Students in the LCSS Grade 7 class at the Columneetza campus that raised the most money for teacher Ryan Hanley’s Operation Sasquatch Cops for Cancer challenge line up to take a turn at cutting his hair with help from hairdresser Pat Mitchell

Students in the LCSS Grade 7 class at the Columneetza campus that raised the most money for teacher Ryan Hanley’s Operation Sasquatch Cops for Cancer challenge line up to take a turn at cutting his hair with help from hairdresser Pat Mitchell

Operation Sasquatch raises $3,000-plus

Amid a flurry of stomps and cheers from students and one escape run from police teacher Ryan Hanley gave up on Operation Sasquatch.

Amid a flurry of stomps and cheers from students and one escape run from police, teacher Ryan Hanley gave up his Operation Sasquatch persona Friday.

Hanley had his long hair and beard cut in an assembly held at the Lakecity Secondary Columneetza campus Friday after the junior secondary students won his Cops for Cancer fundraising challenge.

“The assembly was a hairy good time,”  said student Kristian Volkmann.

Brennen William added: “I liked the part where the cops chased Mr. Hanley.”

Hairdresser, Pat Mitchell, bundled Hanley’s long locks into numerous ponytails and helped students in the class that raised the most money to cut and save the ponytails that will be fashioned into a wig for a cancer patient.

RCMP Cst. Colby Hendrickson and Cst. Daniel Cohen were there to supervise, take their turn at cutting one of the ponytails and join the merriment.

When his hair was all carefully cut, Hanley yelled that no one was going to take his beard and sprinted out of the gymnasium hotly pursued by the two RCMP officers, who hauled him back into the gymnasium where they  handcuffed him to the chair to have his long beard cut off.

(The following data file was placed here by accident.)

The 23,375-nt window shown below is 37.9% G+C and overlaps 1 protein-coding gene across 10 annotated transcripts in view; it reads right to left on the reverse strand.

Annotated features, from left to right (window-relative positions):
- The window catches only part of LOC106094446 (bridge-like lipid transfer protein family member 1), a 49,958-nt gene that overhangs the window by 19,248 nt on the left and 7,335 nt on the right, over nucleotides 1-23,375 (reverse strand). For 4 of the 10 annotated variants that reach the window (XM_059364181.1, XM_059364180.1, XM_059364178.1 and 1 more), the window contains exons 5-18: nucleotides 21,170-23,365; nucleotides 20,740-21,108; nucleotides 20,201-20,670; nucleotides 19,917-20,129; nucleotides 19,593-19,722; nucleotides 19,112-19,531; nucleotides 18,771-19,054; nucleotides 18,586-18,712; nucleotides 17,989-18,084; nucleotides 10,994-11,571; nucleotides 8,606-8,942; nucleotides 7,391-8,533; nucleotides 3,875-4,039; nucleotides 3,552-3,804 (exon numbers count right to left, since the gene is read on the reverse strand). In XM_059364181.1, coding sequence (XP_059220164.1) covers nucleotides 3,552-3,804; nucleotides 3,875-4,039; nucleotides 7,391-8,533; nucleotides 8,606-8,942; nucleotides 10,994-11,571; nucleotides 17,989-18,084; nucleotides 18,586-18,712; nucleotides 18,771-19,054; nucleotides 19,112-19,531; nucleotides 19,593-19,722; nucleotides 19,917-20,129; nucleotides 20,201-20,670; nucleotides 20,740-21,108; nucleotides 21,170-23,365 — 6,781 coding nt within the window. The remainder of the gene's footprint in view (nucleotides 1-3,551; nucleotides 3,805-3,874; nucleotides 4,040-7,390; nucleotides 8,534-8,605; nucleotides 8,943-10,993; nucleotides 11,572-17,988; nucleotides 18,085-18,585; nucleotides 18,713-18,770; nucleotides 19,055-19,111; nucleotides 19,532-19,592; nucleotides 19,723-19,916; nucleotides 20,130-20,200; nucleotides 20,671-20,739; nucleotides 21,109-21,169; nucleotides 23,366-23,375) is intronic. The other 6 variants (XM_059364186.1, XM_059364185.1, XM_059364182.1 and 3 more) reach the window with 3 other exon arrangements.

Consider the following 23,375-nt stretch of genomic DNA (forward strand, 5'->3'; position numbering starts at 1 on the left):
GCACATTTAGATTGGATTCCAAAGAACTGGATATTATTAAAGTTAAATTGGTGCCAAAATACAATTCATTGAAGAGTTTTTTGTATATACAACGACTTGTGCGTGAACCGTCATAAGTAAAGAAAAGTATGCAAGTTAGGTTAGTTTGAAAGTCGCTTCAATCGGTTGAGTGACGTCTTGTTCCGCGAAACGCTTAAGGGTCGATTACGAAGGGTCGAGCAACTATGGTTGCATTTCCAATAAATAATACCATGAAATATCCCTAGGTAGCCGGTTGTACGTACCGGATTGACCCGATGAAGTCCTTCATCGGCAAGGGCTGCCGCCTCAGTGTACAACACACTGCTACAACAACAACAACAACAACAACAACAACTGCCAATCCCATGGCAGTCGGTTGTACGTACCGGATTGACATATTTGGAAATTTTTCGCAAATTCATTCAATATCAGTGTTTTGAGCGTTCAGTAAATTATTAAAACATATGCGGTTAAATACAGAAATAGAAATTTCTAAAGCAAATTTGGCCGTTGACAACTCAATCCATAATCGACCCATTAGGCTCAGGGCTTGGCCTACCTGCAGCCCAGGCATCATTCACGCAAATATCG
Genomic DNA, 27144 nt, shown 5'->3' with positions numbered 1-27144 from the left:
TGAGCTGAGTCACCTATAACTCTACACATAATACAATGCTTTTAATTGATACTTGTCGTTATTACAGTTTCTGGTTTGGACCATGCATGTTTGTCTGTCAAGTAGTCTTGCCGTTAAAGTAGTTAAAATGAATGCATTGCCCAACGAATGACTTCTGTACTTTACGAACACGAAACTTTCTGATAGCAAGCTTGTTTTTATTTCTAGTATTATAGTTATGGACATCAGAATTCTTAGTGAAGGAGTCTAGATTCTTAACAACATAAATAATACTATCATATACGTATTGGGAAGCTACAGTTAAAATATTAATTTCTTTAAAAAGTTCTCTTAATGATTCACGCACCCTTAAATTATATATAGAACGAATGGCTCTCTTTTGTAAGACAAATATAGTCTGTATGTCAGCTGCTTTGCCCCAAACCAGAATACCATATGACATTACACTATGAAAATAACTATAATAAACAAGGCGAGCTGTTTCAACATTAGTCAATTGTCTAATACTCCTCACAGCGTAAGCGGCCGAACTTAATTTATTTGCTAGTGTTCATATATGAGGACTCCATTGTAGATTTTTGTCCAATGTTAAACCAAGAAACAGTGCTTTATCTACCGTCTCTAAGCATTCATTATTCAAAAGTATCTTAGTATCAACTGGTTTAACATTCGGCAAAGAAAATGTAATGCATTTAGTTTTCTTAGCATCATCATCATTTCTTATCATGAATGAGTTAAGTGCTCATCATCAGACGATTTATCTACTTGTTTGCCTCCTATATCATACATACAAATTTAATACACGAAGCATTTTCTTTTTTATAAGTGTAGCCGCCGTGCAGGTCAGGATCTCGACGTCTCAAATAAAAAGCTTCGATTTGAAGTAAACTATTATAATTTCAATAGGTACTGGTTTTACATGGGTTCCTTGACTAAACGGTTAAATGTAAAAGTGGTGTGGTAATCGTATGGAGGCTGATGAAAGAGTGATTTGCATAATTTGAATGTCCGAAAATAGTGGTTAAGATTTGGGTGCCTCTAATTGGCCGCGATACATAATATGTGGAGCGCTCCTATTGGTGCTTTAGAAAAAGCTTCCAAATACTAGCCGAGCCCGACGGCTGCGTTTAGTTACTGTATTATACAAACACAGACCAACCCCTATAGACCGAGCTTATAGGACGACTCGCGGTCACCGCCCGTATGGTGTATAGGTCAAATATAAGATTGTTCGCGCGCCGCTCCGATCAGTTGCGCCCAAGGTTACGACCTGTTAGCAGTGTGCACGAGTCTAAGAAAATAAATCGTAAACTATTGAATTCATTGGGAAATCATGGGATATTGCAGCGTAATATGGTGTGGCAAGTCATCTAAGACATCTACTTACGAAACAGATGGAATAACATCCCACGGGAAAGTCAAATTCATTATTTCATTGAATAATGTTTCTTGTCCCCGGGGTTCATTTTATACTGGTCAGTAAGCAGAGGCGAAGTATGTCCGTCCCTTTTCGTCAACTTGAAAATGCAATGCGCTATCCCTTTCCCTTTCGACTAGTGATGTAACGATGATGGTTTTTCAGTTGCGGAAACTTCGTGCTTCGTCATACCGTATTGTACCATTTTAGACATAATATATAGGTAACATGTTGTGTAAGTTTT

After the ceremony at Columneetza Hanley headed over to the Williams Lake campus for a school assembly where grades 11/12 English teacher Loyd Csizmadia finished off shaving Hanley’s head and beard.

“It is pretty clear that I trust Mr. Csizmadia with my life,” Hanley said as Csizmadia moved in with the razor to shave his neck.

Hanley was inspired to grow his own hair two years ago, after seeing  Csizmadia grow and have his hair cut in a cancer fundraising challenge.

Hanley says his original goal was to raise $2,500 between the two LCSS campuses but he says the students have collectively raised more than $3,000 for the cause.

In the challenge the hair cutting ceremony was to take place at the campus that raised the most money, but Hanley wouldn’t say exactly  how much each campus raised because the goal couldn’t have been reached without the efforts of students at both campuses.

He says 13 classes raised more than $3 per person.

Students in the Grade 7 class taught by Mrs. Brandi Vath and Mr. David Lucas raised $12.49 per person including running a bake sale. Students in this class were given the honour of sharing in the cutting of Hanley’s hair.

“It feels good to achieve and exceed our goal,” says Hanley, the grade 8-9 English, social studies, year book and leadership teacher at the Columneetza campus.

Hanley’s wife Jennifer Mitchell was in the audience at the Columneetza ceremony with their son Blake, 6, sporting a shoulder length bob after having her own waist-length hair cut earlier to be made into a wig for a cancer patient.

Both school assemblies included a short film of Hanley dancing like a sasquatch might dance,  with his hair flying, and a more serious short film about a little girl fighting cancer and the work of the Canadian Cancer Society.

Hanley said 80 per cent of the funds raised will go to pediatric research and 20 per cent will go to a camp for children who are taking cancer treatment.

“I think it is awesome that the schools can get involved and help out,” said Justin Hansen, the Grade 12 student who acted as master of ceremonies for the Williams Lake campus event. My grandmother had cancer and overcame it. I am sure that everyone knows someone who has had cancer.”

Donations can also be made for the next few weeks in Hanley’s name at the Canadian Cancer Society B.C. Branch site


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